Following AI art complaints, Pokémon Company boots contest finalists who allegedly already robbed themselves of the joy of drawing a little guy

A player shuffles through a deck of Pokemon TCG cards.
(Image credit: Getty Images)

Is nothing sacred? If anything is, the delight of drawing a little creature is one of our strongest contenders. Let's do a little experiment. Grab a pencil or pen, open up a new tab, Google "Pikachu," and draw that little guy. It doesn't have to be good; it's just for you. That joy we're feeling? That's what some entrants in a recent Pokémon TCG art contest were being accused of denying themselves by submitting AI-generated images and occupying finalist slots that could've gone to artists who hand-drew (or hand-sculpted!) their work.

Yesterday, the official Pokémon TCG Twitter account released a statement saying that "select entrants from the top 300 finalists of the Pokémon TCG Illustration Contest 2024 have violated the official contest rules." Those entrants, the statement says, have been disqualified and will be replaced with other artists who'd submitted entries.

While the statement doesn't specify what contest rules were violated, a quick look at the replies to the reveal of the original 300 finalists on June 14 provide a potential explanation. A significant amount of the artwork submitted by those 300 finalists, in the words of Twitter user @CheezBurgrLuvr, seemed to "have that ai stank to them."

Users noted that a number of entries had that hard-to-quantify but distinct AI weirdness to them, and started posting results from AI content detection services like Hive. While services like Hive are by no means infallible, many of the submissions that failed that sniff test also happened to be submitted under conspicuously similar names: first name Vigen or Vigo, last name K or Khachadoorian. 

I took a quick look at the TCG art contest submission guidelines, and while they forbid "material that violates or infringes another's rights," including intellectual property rights, I didn't catch anything explicitly forbidding generative AI art imagery. They do, however, limit an artist to three submissions, which in itself is probably enough to disqualify the scoundrel known as Vigo K.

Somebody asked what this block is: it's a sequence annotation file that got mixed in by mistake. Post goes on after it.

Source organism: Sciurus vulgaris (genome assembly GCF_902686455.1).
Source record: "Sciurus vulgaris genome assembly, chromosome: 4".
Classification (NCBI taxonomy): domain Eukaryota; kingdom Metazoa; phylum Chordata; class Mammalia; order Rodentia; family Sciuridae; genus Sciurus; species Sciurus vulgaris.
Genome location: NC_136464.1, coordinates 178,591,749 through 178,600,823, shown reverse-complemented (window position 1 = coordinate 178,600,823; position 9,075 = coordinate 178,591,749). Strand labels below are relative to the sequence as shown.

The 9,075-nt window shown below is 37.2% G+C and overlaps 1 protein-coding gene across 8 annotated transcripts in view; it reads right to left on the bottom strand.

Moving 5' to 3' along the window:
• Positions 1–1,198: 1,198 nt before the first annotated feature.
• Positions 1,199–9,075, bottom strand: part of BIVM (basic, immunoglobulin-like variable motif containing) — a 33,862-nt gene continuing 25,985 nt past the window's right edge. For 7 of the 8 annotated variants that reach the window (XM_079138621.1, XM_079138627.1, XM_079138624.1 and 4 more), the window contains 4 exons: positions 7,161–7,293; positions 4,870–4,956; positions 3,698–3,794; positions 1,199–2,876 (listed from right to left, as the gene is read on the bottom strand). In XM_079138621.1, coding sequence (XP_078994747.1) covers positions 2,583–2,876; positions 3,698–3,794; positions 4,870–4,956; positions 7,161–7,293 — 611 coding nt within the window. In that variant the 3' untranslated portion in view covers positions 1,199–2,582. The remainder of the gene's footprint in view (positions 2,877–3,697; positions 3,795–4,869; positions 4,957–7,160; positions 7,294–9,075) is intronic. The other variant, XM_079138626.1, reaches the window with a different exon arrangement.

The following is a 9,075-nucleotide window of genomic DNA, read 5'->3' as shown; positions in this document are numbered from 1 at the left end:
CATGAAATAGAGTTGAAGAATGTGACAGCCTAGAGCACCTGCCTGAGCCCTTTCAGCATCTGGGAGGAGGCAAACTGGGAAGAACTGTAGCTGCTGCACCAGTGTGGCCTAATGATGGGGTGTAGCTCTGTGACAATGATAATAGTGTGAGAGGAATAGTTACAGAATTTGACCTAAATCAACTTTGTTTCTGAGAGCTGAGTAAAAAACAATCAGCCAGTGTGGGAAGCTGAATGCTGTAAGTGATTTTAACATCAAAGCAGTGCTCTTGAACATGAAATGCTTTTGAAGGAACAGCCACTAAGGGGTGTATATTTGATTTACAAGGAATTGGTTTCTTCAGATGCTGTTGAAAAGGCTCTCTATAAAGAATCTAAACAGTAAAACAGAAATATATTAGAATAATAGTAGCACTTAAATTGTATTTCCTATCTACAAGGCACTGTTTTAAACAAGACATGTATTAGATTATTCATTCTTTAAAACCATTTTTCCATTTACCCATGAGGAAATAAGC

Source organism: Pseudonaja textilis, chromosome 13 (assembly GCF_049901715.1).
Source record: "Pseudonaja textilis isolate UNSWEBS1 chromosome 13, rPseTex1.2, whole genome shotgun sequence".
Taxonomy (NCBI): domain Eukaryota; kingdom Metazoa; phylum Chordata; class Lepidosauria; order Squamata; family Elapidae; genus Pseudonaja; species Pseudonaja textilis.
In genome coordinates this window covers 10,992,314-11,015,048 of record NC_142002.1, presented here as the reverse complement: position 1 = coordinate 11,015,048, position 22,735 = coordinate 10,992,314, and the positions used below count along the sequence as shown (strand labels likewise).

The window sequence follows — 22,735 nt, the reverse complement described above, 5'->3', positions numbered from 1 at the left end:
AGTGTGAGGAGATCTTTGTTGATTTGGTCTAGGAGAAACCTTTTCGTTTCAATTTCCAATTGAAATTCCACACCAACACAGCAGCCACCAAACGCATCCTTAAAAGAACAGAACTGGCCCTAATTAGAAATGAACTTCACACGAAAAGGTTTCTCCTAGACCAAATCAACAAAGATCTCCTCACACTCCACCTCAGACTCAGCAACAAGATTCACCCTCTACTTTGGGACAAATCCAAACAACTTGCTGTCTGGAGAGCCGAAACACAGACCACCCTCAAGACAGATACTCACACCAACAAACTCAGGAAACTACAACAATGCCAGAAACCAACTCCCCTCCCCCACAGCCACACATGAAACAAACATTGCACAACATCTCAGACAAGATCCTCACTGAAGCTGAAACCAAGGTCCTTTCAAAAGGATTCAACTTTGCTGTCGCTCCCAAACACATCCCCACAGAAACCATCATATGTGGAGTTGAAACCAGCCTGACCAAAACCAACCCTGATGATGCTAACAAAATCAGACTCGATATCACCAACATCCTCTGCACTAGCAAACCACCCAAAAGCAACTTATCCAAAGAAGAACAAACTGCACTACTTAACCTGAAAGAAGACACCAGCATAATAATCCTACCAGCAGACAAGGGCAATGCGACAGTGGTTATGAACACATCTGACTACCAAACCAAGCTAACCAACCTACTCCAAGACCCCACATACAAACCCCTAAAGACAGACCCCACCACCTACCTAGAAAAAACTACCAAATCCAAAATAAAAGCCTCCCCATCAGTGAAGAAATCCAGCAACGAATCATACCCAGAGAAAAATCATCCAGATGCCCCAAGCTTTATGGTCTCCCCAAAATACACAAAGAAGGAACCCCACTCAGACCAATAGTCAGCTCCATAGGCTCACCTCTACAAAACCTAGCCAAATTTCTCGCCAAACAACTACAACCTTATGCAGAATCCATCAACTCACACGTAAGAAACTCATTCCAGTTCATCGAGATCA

While Pokémon is a particularly tragic venue for the ongoing concerns with AI-generated imagery, this is nowhere near the first time art contests have been derailed by machine-made submissions. In April 2023, after winning a celebrated photography contest with a generated image, German artist Boris Elgadsen refused the award to indicate that, hey, maybe this stuff's getting a bit off the rails, yeah? Since then, it's gotten even goofier: Earlier this month, a photographer was disqualified from an AI photography contest for submitting an actual photo, because we're in a bizarro nonsense future.

In the meantime, let me extend an early congratulations to whichever artists The Pokémon Company selects as the new finalists. I'm rooting for the hand-sculpted Charizard:

Lincoln Carpenter

Lincoln spent his formative years in World of Warcraft, and hopes to someday recover from the experience. Having earned a Creative Writing degree by convincing professors to accept his papers about Dwarf Fortress, he leverages that expertise in his most important work: judging a video game’s lore purely on the quality of its proper nouns. With writing at Waypoint and Fanbyte, Lincoln started freelancing for PC Gamer in Fall of 2021, and will take any excuse to insist that games are storytelling toolkits—whether we’re shaping those stories for ourselves, or sharing them with others. Or to gush about Monster Hunter.